PURPOSE: To examine the swelling response and other markers of muscle damage throughout the early portions of a training program (Experiment 1). We also determined if a "swollen" muscle could swell further following additional exercise (Experiment 2).
METHODS: Nine males performed four sets of biceps curls (or time-matched rest on control arm) at 70% of their one-repetition maximum three times over 8 days. Muscle thickness and torque were measured before and after exercise as well as on the days in between. Soreness was measured at the beginning of each day (Experiment 1). On the final day (Experiment 2), participants performed two bouts of exercise, followed by additional measures of muscle thickness.
RESULTS: Following three bouts of exercise, muscle thickness was elevated over baseline (mean of visit 9 pre to visit 2 pre, 95% CI) at the 50% [0.21 (0.07, 0.34) cm], 60% [0.21 (0.02, 0.39) cm], and 70% [0.21 (0.06, 0.36) cm] sites. However, differences from a non-exercise control were only observed immediately following bouts of exercise (indicative of acute swelling). Torque was lower at every time point following the first bout of exercise and remained suppressed relative to pre at visit 9 [-6.1 (-11.7, -0.47 Nm] in the experimental arm. Experiment 2 found that a swollen muscle could not appreciably swell more.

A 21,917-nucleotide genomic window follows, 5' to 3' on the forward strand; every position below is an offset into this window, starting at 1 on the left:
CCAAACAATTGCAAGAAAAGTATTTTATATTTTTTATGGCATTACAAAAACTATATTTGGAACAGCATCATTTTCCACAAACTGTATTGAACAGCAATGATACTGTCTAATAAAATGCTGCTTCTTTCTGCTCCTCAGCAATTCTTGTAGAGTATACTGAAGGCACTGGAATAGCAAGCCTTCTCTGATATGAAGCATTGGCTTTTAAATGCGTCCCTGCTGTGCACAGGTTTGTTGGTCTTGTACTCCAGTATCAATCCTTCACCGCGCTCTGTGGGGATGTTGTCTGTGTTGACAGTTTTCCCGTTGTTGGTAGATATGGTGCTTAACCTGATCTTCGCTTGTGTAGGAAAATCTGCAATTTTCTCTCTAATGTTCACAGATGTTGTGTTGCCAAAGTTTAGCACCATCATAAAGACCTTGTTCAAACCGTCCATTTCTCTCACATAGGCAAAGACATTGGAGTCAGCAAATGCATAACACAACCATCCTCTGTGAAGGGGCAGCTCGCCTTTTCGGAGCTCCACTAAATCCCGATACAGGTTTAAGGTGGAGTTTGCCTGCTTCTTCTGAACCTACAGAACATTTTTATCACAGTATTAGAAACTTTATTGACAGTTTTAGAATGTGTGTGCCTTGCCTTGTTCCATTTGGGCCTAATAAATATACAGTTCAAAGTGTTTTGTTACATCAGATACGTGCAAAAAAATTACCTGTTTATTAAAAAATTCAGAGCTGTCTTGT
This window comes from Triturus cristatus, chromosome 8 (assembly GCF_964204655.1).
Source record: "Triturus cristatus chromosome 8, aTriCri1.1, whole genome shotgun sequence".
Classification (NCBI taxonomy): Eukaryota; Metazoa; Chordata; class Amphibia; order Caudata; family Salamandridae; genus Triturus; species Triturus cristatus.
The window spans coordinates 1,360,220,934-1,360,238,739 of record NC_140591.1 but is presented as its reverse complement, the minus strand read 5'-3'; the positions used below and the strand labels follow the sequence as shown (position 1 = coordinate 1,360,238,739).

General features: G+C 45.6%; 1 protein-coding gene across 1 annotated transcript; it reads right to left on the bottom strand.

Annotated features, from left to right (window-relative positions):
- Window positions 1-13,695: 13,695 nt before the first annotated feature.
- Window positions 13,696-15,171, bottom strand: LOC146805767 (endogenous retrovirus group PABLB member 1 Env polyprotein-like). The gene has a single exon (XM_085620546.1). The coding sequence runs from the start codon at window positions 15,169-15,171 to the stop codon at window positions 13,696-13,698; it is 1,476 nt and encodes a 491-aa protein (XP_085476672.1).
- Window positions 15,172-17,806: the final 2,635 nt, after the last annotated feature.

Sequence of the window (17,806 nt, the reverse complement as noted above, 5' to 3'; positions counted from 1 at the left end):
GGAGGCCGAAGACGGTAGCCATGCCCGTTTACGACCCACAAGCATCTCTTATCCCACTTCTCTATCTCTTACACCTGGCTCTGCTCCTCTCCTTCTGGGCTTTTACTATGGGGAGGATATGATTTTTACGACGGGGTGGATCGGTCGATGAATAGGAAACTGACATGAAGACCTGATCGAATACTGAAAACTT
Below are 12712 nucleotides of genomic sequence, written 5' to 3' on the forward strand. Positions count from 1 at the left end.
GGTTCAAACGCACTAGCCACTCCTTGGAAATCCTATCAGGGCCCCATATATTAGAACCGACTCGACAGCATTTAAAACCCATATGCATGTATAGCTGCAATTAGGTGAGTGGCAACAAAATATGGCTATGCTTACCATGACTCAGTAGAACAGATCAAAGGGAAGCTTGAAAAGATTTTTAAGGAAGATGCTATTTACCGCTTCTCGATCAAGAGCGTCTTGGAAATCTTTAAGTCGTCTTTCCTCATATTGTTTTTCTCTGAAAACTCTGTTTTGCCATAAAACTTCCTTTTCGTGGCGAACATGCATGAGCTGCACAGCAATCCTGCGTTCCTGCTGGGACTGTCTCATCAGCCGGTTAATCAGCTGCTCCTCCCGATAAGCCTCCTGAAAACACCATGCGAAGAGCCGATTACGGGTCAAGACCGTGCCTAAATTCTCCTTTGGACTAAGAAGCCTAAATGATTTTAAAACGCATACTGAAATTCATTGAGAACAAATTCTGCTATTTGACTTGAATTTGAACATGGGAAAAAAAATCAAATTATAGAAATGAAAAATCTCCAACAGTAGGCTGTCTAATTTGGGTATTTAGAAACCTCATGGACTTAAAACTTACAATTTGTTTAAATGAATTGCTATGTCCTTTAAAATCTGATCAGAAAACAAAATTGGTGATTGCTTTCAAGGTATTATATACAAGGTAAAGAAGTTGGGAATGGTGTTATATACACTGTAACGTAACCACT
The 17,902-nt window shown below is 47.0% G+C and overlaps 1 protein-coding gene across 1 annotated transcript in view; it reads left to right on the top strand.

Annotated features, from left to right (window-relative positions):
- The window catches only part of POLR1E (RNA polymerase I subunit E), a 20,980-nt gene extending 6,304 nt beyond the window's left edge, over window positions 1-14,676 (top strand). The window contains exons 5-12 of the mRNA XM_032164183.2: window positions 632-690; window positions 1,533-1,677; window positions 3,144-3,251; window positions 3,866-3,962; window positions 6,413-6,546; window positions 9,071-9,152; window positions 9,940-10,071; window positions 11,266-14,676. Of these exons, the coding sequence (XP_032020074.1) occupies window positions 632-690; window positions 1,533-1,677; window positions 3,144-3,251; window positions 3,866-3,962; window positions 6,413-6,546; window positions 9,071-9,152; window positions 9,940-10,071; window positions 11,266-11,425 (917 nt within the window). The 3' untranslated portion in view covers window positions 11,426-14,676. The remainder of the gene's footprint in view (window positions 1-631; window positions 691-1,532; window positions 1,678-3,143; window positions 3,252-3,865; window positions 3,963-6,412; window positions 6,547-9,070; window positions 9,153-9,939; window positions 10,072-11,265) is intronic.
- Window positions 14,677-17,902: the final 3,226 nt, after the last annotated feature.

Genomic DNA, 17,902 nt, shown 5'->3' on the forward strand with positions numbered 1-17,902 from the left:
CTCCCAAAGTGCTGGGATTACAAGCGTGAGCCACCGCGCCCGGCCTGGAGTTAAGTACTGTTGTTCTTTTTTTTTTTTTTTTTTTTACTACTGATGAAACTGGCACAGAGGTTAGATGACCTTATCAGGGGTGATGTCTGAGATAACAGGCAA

CONCLUSION: Resting levels of muscle thickness do not appear to change beyond what occurs following the first naïve bout of exercise. Also, the acute swelling response may be used to differentiate swelling from muscle growth.